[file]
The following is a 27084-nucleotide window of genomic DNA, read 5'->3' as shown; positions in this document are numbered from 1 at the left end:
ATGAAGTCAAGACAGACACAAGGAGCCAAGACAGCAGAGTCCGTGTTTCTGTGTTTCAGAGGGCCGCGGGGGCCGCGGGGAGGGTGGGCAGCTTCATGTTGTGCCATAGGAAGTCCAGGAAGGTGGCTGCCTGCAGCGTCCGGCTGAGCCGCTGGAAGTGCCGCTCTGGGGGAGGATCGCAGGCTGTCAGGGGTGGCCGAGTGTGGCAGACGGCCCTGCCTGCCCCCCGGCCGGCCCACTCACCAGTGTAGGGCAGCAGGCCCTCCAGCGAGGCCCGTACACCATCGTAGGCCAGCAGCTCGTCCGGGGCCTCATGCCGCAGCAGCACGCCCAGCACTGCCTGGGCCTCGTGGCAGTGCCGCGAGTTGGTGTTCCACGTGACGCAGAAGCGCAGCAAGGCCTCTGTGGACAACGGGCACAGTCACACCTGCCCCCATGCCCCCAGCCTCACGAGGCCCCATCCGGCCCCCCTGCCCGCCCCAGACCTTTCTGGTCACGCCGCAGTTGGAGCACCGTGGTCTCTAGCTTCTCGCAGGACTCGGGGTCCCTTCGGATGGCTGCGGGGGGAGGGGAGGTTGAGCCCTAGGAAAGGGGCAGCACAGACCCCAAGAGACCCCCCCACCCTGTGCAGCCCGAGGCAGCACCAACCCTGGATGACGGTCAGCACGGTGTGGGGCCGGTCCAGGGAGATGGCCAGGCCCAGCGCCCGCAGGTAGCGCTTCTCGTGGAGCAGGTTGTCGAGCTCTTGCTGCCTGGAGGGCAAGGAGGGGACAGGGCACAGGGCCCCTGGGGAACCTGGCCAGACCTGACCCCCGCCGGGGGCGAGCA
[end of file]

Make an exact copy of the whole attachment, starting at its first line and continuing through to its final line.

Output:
The following is a 27084-nucleotide window of genomic DNA, read 5'->3' as shown; positions in this document are numbered from 1 at the left end:
ATGAAGTCAAGACAGACACAAGGAGCCAAGACAGCAGAGTCCGTGTTTCTGTGTTTCAGAGGGCCGCGGGGGCCGCGGGGAGGGTGGGCAGCTTCATGTTGTGCCATAGGAAGTCCAGGAAGGTGGCTGCCTGCAGCGTCCGGCTGAGCCGCTGGAAGTGCCGCTCTGGGGGAGGATCGCAGGCTGTCAGGGGTGGCCGAGTGTGGCAGACGGCCCTGCCTGCCCCCCGGCCGGCCCACTCACCAGTGTAGGGCAGCAGGCCCTCCAGCGAGGCCCGTACACCATCGTAGGCCAGCAGCTCGTCCGGGGCCTCATGCCGCAGCAGCACGCCCAGCACTGCCTGGGCCTCGTGGCAGTGCCGCGAGTTGGTGTTCCACGTGACGCAGAAGCGCAGCAAGGCCTCTGTGGACAACGGGCACAGTCACACCTGCCCCCATGCCCCCAGCCTCACGAGGCCCCATCCGGCCCCCCTGCCCGCCCCAGACCTTTCTGGTCACGCCGCAGTTGGAGCACCGTGGTCTCTAGCTTCTCGCAGGACTCGGGGTCCCTTCGGATGGCTGCGGGGGGAGGGGAGGTTGAGCCCTAGGAAAGGGGCAGCACAGACCCCAAGAGACCCCCCCACCCTGTGCAGCCCGAGGCAGCACCAACCCTGGATGACGGTCAGCACGGTGTGGGGCCGGTCCAGGGAGATGGCCAGGCCCAGCGCCCGCAGGTAGCGCTTCTCGTGGAGCAGGTTGTCGAGCTCTTGCTGCCTGGAGGGCAAGGAGGGGACAGGGCACAGGGCCCCTGGGGAACCTGGCCAGACCTGACCCCCGCCGGGGGCGAGCA